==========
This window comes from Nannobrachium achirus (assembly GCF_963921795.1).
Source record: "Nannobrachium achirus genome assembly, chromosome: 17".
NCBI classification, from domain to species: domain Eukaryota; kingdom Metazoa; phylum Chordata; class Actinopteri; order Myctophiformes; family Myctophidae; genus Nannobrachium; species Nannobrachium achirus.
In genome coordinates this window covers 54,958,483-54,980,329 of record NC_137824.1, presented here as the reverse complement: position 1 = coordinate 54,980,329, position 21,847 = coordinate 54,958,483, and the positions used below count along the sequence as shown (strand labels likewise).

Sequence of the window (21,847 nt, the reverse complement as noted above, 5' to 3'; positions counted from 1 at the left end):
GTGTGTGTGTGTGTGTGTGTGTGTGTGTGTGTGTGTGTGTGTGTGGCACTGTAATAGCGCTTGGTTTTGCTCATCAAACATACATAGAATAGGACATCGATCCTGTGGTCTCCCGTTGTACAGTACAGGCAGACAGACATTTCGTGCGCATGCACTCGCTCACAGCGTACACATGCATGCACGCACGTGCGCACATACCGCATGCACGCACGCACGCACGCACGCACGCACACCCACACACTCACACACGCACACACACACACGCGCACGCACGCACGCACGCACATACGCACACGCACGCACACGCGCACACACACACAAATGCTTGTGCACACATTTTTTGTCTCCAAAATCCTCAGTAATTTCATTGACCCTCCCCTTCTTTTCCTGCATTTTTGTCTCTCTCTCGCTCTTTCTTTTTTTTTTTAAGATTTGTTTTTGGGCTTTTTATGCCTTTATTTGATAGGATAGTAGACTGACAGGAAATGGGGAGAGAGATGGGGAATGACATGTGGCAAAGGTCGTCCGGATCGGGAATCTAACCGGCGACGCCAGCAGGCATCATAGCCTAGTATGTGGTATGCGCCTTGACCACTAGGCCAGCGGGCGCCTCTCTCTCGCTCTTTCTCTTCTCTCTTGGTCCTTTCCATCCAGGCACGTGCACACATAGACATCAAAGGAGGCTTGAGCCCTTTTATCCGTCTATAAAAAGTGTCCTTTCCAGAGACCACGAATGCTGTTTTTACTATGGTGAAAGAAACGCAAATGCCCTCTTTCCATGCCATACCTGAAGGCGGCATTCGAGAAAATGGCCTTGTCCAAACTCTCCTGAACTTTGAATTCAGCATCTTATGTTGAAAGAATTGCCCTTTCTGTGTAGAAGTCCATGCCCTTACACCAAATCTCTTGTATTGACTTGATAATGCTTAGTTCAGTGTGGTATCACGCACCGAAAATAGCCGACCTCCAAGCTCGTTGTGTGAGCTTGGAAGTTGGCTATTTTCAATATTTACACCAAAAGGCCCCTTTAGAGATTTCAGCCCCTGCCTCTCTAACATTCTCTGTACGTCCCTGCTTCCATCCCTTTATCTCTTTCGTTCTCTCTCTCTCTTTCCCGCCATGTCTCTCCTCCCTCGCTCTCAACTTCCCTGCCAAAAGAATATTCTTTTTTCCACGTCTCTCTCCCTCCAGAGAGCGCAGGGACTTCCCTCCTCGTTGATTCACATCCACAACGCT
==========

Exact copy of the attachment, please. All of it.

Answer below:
This window comes from Nannobrachium achirus (assembly GCF_963921795.1).
Source record: "Nannobrachium achirus genome assembly, chromosome: 17".
NCBI classification, from domain to species: domain Eukaryota; kingdom Metazoa; phylum Chordata; class Actinopteri; order Myctophiformes; family Myctophidae; genus Nannobrachium; species Nannobrachium achirus.
In genome coordinates this window covers 54,958,483-54,980,329 of record NC_137824.1, presented here as the reverse complement: position 1 = coordinate 54,980,329, position 21,847 = coordinate 54,958,483, and the positions used below count along the sequence as shown (strand labels likewise).

Sequence of the window (21,847 nt, the reverse complement as noted above, 5' to 3'; positions counted from 1 at the left end):
GTGTGTGTGTGTGTGTGTGTGTGTGTGTGTGTGTGTGTGTGTGTGGCACTGTAATAGCGCTTGGTTTTGCTCATCAAACATACATAGAATAGGACATCGATCCTGTGGTCTCCCGTTGTACAGTACAGGCAGACAGACATTTCGTGCGCATGCACTCGCTCACAGCGTACACATGCATGCACGCACGTGCGCACATACCGCATGCACGCACGCACGCACGCACGCACGCACACCCACACACTCACACACGCACACACACACACGCGCACGCACGCACGCACGCACATACGCACACGCACGCACACGCGCACACACACACAAATGCTTGTGCACACATTTTTTGTCTCCAAAATCCTCAGTAATTTCATTGACCCTCCCCTTCTTTTCCTGCATTTTTGTCTCTCTCTCGCTCTTTCTTTTTTTTTTTAAGATTTGTTTTTGGGCTTTTTATGCCTTTATTTGATAGGATAGTAGACTGACAGGAAATGGGGAGAGAGATGGGGAATGACATGTGGCAAAGGTCGTCCGGATCGGGAATCTAACCGGCGACGCCAGCAGGCATCATAGCCTAGTATGTGGTATGCGCCTTGACCACTAGGCCAGCGGGCGCCTCTCTCTCGCTCTTTCTCTTCTCTCTTGGTCCTTTCCATCCAGGCACGTGCACACATAGACATCAAAGGAGGCTTGAGCCCTTTTATCCGTCTATAAAAAGTGTCCTTTCCAGAGACCACGAATGCTGTTTTTACTATGGTGAAAGAAACGCAAATGCCCTCTTTCCATGCCATACCTGAAGGCGGCATTCGAGAAAATGGCCTTGTCCAAACTCTCCTGAACTTTGAATTCAGCATCTTATGTTGAAAGAATTGCCCTTTCTGTGTAGAAGTCCATGCCCTTACACCAAATCTCTTGTATTGACTTGATAATGCTTAGTTCAGTGTGGTATCACGCACCGAAAATAGCCGACCTCCAAGCTCGTTGTGTGAGCTTGGAAGTTGGCTATTTTCAATATTTACACCAAAAGGCCCCTTTAGAGATTTCAGCCCCTGCCTCTCTAACATTCTCTGTACGTCCCTGCTTCCATCCCTTTATCTCTTTCGTTCTCTCTCTCTCTTTCCCGCCATGTCTCTCCTCCCTCGCTCTCAACTTCCCTGCCAAAAGAATATTCTTTTTTCCACGTCTCTCTCCCTCCAGAGAGCGCAGGGACTTCCCTCCTCGTTGATTCACATCCACAACGCT